Well, when will the 2020 AFL Grand Final be held? Sometime in October seems most likely. The 1919 Grand Final on October 11 is one of 28 held in October, including the three replays from the draws. The latest in October the match has been played was October 20, way back in 1923. That day saw Essendon kick 8-15-63 to record a victory over Fitzroy, 6-10-46. Anybody old enough to remember Fitzroy?


The future is unwritten.


1919 VFL Grand Final:  Collingwood V Richmond



1/4 time: Collingwood 1-5-11 V Richmond 1-2-8

½ time: Collingwood 5-5-31 V Richmond 4-7-31

¾ time: Collingwood 8-8-56 V Richmond 5-10-40


Final score: Collingwood 11-12-78 V Richmond 7-11-53




D Lee 3, M Seddon 2, B Twomey 1, C Laxton 1, E Lumsden 1, L Hughes 1, B Walton 1, H Curtis 1



H James 2, D Don 2, G Bayliss 2, F Harley 1.


PS: Remember, TEST, TEST, TEST!




Our writers are independent contributors. The opinions expressed in their articles are their own. They are not the views, nor do they reflect the views, of Malarkey Publications.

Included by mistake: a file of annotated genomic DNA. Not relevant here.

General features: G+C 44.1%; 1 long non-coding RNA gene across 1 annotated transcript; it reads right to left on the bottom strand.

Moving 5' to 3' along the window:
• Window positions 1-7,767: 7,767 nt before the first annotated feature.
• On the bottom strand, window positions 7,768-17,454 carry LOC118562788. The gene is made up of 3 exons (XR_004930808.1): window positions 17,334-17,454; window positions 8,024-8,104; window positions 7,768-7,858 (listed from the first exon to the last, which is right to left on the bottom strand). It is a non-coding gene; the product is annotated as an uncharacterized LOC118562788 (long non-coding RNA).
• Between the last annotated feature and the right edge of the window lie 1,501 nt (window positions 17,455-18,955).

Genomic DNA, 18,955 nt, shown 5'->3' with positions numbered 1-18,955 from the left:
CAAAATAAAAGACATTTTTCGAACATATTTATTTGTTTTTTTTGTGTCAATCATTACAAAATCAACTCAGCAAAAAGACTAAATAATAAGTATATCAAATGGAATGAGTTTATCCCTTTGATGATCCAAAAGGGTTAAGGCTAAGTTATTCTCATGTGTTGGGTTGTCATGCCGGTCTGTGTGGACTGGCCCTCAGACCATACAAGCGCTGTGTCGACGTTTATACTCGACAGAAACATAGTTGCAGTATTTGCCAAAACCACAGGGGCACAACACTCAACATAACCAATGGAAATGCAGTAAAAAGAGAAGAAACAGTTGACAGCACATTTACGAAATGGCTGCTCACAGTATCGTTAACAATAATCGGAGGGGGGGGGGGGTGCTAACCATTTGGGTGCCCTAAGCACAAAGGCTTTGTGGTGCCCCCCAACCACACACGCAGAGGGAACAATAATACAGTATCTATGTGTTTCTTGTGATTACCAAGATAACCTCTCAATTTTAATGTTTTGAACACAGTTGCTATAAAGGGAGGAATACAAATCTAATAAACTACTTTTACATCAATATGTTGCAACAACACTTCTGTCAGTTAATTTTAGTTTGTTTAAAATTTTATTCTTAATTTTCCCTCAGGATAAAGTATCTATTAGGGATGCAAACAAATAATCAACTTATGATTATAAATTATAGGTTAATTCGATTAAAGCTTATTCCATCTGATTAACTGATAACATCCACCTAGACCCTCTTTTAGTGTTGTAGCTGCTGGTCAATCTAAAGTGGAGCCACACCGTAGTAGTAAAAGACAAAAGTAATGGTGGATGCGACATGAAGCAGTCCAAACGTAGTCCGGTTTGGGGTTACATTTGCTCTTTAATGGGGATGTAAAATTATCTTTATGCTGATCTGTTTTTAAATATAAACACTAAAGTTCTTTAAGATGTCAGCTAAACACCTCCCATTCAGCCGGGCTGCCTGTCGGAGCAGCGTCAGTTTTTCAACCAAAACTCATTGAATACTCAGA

Do you enjoy the Almanac concept?
And want to ensure it continues in its current form, and better? To help keep things ticking over please consider making your own contribution.

Become an Almanac (annual) member – CLICK HERE
One-off financial contribution – CLICK HERE
Regular financial contribution (monthly EFT) – CLICK HERE



  1. Colin Ritchie says

    Thanks Glen for your story. Gee, there is so much rich footy history out there to be researched, and I suspect many books to be written as well. Keep the stories coming!

  2. Peter Clark says

    So many great names in your report Glen.
    Will we see 45000 at the 2020 grand final?

  3. Rod Oaten says

    Great research for this report Glen.

  4. Phillip Dimitriadis says

    Great stuff, Glen !

    Have we had a team of Les’s, Charlie’s or Don’s yet ?

    Didn’t know the death rate was so high in Victoria. Incredible that this is occuring 100 years later. Stay safe Knackers.

  5. Ta folks.

    Phil, i’m not aware of Don’s or Charlie’s, though was there/there not a team of Les’s? I need to think about the latter. I’d be surprised if there was a team of Des’s.


  6. Thanks, Glen. Hope it’s an omen for Thursday week. : )

Leave a Comment